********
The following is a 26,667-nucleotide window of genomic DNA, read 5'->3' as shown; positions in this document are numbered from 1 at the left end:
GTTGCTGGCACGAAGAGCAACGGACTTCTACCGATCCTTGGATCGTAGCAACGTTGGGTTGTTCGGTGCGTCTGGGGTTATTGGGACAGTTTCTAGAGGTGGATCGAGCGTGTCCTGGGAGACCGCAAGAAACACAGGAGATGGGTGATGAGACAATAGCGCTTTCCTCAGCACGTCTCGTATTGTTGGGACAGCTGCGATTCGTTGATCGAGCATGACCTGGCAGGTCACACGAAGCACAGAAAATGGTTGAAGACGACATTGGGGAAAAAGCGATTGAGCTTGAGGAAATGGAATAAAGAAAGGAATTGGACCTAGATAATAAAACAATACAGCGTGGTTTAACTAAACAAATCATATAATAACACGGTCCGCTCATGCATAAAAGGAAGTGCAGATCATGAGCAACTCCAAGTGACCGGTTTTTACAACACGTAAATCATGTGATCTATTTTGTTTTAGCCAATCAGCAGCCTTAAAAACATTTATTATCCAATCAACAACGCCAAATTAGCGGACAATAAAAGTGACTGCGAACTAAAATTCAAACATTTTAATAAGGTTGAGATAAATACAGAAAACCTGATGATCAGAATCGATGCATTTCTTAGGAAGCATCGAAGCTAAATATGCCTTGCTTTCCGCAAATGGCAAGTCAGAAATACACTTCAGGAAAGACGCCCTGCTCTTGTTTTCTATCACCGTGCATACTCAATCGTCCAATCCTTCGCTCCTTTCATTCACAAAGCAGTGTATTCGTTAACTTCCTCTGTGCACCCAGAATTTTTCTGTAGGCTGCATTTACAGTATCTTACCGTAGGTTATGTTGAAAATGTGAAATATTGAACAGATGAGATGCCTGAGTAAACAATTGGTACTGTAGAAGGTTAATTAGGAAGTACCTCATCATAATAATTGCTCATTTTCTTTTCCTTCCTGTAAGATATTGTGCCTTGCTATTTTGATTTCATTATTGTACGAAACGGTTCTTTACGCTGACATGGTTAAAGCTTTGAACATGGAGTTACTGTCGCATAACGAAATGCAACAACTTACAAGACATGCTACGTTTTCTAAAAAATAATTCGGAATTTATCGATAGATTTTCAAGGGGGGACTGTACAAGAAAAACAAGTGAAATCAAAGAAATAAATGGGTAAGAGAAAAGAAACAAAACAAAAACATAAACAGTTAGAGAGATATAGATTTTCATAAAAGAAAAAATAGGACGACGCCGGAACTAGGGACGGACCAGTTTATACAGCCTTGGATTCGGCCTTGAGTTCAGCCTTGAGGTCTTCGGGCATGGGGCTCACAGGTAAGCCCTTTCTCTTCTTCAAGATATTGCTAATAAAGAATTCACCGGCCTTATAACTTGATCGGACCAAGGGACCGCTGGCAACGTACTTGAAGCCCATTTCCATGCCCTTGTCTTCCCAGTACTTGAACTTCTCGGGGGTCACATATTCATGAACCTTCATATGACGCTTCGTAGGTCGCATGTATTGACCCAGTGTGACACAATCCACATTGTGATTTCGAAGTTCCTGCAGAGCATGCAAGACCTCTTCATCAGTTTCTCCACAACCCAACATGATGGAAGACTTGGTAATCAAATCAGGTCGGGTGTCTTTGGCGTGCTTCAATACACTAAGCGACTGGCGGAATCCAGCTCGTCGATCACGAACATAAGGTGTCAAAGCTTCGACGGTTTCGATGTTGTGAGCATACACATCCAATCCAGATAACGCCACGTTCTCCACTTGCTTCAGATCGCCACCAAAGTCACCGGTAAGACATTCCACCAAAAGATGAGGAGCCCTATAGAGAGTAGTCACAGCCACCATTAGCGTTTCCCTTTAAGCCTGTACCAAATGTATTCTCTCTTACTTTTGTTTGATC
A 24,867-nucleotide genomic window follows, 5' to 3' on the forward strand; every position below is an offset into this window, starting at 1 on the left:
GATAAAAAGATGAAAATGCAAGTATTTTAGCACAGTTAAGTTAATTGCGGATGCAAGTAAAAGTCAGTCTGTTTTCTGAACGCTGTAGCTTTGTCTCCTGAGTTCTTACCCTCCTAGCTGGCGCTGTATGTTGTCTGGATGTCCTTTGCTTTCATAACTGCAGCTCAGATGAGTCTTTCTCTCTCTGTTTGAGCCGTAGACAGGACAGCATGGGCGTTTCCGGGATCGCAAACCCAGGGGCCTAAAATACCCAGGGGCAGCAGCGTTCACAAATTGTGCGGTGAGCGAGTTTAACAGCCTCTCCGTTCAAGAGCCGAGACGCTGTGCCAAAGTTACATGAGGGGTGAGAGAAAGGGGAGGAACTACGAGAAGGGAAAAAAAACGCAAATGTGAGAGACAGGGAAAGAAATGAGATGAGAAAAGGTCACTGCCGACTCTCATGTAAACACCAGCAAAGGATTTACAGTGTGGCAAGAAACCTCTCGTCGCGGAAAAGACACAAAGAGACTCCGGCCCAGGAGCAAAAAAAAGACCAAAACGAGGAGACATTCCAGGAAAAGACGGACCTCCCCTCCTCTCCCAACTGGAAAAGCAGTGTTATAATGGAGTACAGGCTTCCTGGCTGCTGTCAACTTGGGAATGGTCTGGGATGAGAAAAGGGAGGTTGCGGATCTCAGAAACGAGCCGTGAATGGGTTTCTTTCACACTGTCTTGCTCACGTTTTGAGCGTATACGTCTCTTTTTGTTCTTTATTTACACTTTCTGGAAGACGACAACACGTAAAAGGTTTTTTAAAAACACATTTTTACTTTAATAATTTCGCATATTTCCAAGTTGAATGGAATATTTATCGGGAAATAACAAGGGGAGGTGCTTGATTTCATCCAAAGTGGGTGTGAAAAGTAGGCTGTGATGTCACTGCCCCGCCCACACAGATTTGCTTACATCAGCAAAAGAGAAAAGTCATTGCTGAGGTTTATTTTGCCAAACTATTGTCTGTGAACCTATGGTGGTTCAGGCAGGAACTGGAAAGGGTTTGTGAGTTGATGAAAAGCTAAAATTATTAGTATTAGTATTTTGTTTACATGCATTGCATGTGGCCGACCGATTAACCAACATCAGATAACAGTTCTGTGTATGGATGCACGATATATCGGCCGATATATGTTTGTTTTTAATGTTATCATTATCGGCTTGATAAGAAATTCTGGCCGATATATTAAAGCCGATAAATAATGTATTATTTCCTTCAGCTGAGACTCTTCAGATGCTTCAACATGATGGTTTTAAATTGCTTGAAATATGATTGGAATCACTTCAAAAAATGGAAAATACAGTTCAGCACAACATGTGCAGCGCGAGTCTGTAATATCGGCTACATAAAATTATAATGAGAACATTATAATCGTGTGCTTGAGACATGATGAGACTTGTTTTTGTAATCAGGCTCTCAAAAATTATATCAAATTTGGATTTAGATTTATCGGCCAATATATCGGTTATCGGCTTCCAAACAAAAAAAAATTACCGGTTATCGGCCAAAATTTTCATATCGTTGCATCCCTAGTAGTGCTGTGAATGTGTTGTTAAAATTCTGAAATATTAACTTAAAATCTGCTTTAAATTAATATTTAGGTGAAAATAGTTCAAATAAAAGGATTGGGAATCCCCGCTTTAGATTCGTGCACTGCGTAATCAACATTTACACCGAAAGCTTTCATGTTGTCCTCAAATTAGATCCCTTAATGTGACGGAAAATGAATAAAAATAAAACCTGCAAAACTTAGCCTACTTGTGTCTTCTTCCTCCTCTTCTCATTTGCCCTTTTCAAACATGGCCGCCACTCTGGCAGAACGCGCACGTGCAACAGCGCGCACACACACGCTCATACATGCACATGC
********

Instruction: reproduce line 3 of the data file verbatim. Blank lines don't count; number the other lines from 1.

A 24,867-nucleotide genomic window follows, 5' to 3' on the forward strand; every position below is an offset into this window, starting at 1 on the left: